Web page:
Why housing discrimination is still a problem
From 1990 to 2010, wealth has accumulated in ever-richer neighborhoods, thanks in part to exclusionary housing practices
By Kriston Capps
The opinion with the greatest impact from the Supreme Court’s latest term may very well be the case that decided the future of fair housing. The Court’s decision last week in Texas Department of Housing and Community Affairs v. Inclusive Communities Project affirms that it is unconstitutional to set housing policies that discriminate implicitly against a protected minority.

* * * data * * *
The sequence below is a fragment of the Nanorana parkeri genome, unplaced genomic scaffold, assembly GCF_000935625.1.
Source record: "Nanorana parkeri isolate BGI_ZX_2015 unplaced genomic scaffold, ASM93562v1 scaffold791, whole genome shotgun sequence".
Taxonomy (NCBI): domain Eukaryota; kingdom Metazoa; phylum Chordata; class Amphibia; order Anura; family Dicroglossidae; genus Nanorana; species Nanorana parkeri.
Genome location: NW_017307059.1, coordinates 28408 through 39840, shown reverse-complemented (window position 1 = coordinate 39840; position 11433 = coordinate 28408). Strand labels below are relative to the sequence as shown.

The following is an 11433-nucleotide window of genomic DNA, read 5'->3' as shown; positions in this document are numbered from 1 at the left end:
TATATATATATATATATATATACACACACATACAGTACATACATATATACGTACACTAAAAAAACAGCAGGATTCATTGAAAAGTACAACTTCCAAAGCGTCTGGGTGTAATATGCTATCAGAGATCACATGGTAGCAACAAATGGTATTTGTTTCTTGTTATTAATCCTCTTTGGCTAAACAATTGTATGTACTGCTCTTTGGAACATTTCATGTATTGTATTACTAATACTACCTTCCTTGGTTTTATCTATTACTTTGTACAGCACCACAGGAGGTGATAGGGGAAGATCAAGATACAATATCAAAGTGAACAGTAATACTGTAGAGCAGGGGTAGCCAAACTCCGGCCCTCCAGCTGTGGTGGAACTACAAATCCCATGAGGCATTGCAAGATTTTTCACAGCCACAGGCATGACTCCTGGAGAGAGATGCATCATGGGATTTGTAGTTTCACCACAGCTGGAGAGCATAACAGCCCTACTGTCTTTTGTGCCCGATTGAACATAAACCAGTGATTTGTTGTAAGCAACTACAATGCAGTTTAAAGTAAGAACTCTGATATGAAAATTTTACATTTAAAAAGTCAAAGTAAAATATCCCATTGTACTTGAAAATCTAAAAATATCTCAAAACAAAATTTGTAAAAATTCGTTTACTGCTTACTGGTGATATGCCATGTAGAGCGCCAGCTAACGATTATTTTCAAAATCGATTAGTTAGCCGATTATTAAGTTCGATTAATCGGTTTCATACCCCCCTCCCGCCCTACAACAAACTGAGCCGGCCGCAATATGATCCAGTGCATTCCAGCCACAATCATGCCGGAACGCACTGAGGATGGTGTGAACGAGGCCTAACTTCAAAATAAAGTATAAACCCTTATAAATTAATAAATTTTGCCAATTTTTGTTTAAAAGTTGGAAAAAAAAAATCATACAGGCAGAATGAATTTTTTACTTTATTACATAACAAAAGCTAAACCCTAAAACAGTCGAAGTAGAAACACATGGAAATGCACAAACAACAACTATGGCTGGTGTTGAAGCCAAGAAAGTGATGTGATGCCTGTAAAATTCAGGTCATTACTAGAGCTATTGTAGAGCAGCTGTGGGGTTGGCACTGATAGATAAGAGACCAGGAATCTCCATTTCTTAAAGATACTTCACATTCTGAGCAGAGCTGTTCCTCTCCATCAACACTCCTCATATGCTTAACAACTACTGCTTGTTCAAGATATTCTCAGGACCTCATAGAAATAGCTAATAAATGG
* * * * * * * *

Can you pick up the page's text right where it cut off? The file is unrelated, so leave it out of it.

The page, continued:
This decision is as wide reaching as the court’s mandates on healthcare and marriage equality, yet its impact can be harder to understand. That’s because economic stratification and racial segregation have been built into our neighborhoods over the course of many years, even decades.
A new interactive map released by the Urban Institute shows how income inequality has shaped neighborhoods across the nation since 1990. Nationwide, the top 10 percent of income earners live apart from the bottom 10 percent of earners. From 1990 through 2010, the neighborhoods where the wealthiest Americans live have remained relatively fixed. Meanwhile, tracts where the poorest Americans live have shifted and expanded over time—and grown poorer, too.
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